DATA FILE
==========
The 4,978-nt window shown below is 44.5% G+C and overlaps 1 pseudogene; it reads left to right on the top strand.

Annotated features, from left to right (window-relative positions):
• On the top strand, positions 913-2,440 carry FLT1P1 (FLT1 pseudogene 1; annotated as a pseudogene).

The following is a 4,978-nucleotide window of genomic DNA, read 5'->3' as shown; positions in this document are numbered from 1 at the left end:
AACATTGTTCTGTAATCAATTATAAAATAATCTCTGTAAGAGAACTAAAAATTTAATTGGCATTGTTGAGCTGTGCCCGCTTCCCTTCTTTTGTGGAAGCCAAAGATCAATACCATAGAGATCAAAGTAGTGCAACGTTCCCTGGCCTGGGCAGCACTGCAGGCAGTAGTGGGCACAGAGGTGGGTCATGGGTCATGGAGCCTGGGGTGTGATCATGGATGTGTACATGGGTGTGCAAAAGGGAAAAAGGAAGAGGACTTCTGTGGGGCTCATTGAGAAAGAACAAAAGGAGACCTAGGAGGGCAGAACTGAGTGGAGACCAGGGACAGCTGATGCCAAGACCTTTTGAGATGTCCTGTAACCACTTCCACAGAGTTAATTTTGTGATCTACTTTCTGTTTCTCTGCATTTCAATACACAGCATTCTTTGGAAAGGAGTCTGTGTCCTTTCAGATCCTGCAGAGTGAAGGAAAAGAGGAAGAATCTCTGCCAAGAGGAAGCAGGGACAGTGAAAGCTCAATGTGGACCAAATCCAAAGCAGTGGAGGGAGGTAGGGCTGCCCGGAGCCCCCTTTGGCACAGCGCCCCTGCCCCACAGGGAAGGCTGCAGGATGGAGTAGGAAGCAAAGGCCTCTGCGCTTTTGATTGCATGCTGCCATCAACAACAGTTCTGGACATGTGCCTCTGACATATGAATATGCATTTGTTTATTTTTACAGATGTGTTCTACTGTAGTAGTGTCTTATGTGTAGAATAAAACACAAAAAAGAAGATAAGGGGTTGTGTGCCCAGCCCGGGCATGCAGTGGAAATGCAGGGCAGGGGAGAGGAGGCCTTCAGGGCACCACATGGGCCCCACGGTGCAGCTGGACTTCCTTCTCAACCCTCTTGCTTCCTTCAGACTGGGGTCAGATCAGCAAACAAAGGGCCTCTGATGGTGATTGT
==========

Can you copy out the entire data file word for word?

The 4,978-nt window shown below is 44.5% G+C and overlaps 1 pseudogene; it reads left to right on the top strand.

Annotated features, from left to right (window-relative positions):
• On the top strand, positions 913-2,440 carry FLT1P1 (FLT1 pseudogene 1; annotated as a pseudogene).

The following is a 4,978-nucleotide window of genomic DNA, read 5'->3' as shown; positions in this document are numbered from 1 at the left end:
AACATTGTTCTGTAATCAATTATAAAATAATCTCTGTAAGAGAACTAAAAATTTAATTGGCATTGTTGAGCTGTGCCCGCTTCCCTTCTTTTGTGGAAGCCAAAGATCAATACCATAGAGATCAAAGTAGTGCAACGTTCCCTGGCCTGGGCAGCACTGCAGGCAGTAGTGGGCACAGAGGTGGGTCATGGGTCATGGAGCCTGGGGTGTGATCATGGATGTGTACATGGGTGTGCAAAAGGGAAAAAGGAAGAGGACTTCTGTGGGGCTCATTGAGAAAGAACAAAAGGAGACCTAGGAGGGCAGAACTGAGTGGAGACCAGGGACAGCTGATGCCAAGACCTTTTGAGATGTCCTGTAACCACTTCCACAGAGTTAATTTTGTGATCTACTTTCTGTTTCTCTGCATTTCAATACACAGCATTCTTTGGAAAGGAGTCTGTGTCCTTTCAGATCCTGCAGAGTGAAGGAAAAGAGGAAGAATCTCTGCCAAGAGGAAGCAGGGACAGTGAAAGCTCAATGTGGACCAAATCCAAAGCAGTGGAGGGAGGTAGGGCTGCCCGGAGCCCCCTTTGGCACAGCGCCCCTGCCCCACAGGGAAGGCTGCAGGATGGAGTAGGAAGCAAAGGCCTCTGCGCTTTTGATTGCATGCTGCCATCAACAACAGTTCTGGACATGTGCCTCTGACATATGAATATGCATTTGTTTATTTTTACAGATGTGTTCTACTGTAGTAGTGTCTTATGTGTAGAATAAAACACAAAAAAGAAGATAAGGGGTTGTGTGCCCAGCCCGGGCATGCAGTGGAAATGCAGGGCAGGGGAGAGGAGGCCTTCAGGGCACCACATGGGCCCCACGGTGCAGCTGGACTTCCTTCTCAACCCTCTTGCTTCCTTCAGACTGGGGTCAGATCAGCAAACAAAGGGCCTCTGATGGTGATTGT